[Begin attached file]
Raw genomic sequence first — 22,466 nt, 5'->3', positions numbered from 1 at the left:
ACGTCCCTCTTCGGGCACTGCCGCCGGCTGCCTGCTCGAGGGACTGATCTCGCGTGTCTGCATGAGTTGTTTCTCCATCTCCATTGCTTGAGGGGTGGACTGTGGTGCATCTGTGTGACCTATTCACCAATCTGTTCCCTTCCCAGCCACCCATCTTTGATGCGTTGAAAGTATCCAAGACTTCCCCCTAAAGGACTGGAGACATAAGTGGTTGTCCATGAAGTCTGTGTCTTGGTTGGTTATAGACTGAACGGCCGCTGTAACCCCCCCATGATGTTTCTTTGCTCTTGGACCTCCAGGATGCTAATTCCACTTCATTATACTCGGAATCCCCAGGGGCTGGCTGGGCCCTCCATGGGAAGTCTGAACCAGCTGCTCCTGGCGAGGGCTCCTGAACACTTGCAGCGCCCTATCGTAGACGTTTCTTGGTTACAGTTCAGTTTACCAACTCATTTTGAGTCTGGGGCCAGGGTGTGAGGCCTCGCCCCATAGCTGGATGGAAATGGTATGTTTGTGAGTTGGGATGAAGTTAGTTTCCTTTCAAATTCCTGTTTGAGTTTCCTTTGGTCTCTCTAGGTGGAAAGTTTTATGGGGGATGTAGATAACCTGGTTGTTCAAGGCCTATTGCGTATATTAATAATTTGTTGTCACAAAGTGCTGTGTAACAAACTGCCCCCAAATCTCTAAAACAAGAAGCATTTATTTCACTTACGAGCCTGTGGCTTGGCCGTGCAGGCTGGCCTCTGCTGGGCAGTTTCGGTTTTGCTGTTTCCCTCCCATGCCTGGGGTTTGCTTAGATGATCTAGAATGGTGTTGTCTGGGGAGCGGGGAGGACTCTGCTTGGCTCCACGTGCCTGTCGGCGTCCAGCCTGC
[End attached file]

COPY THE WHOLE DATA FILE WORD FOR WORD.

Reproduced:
Raw genomic sequence first — 22,466 nt, 5'->3', positions numbered from 1 at the left:
ACGTCCCTCTTCGGGCACTGCCGCCGGCTGCCTGCTCGAGGGACTGATCTCGCGTGTCTGCATGAGTTGTTTCTCCATCTCCATTGCTTGAGGGGTGGACTGTGGTGCATCTGTGTGACCTATTCACCAATCTGTTCCCTTCCCAGCCACCCATCTTTGATGCGTTGAAAGTATCCAAGACTTCCCCCTAAAGGACTGGAGACATAAGTGGTTGTCCATGAAGTCTGTGTCTTGGTTGGTTATAGACTGAACGGCCGCTGTAACCCCCCCATGATGTTTCTTTGCTCTTGGACCTCCAGGATGCTAATTCCACTTCATTATACTCGGAATCCCCAGGGGCTGGCTGGGCCCTCCATGGGAAGTCTGAACCAGCTGCTCCTGGCGAGGGCTCCTGAACACTTGCAGCGCCCTATCGTAGACGTTTCTTGGTTACAGTTCAGTTTACCAACTCATTTTGAGTCTGGGGCCAGGGTGTGAGGCCTCGCCCCATAGCTGGATGGAAATGGTATGTTTGTGAGTTGGGATGAAGTTAGTTTCCTTTCAAATTCCTGTTTGAGTTTCCTTTGGTCTCTCTAGGTGGAAAGTTTTATGGGGGATGTAGATAACCTGGTTGTTCAAGGCCTATTGCGTATATTAATAATTTGTTGTCACAAAGTGCTGTGTAACAAACTGCCCCCAAATCTCTAAAACAAGAAGCATTTATTTCACTTACGAGCCTGTGGCTTGGCCGTGCAGGCTGGCCTCTGCTGGGCAGTTTCGGTTTTGCTGTTTCCCTCCCATGCCTGGGGTTTGCTTAGATGATCTAGAATGGTGTTGTCTGGGGAGCGGGGAGGACTCTGCTTGGCTCCACGTGCCTGTCGGCGTCCAGCCTGC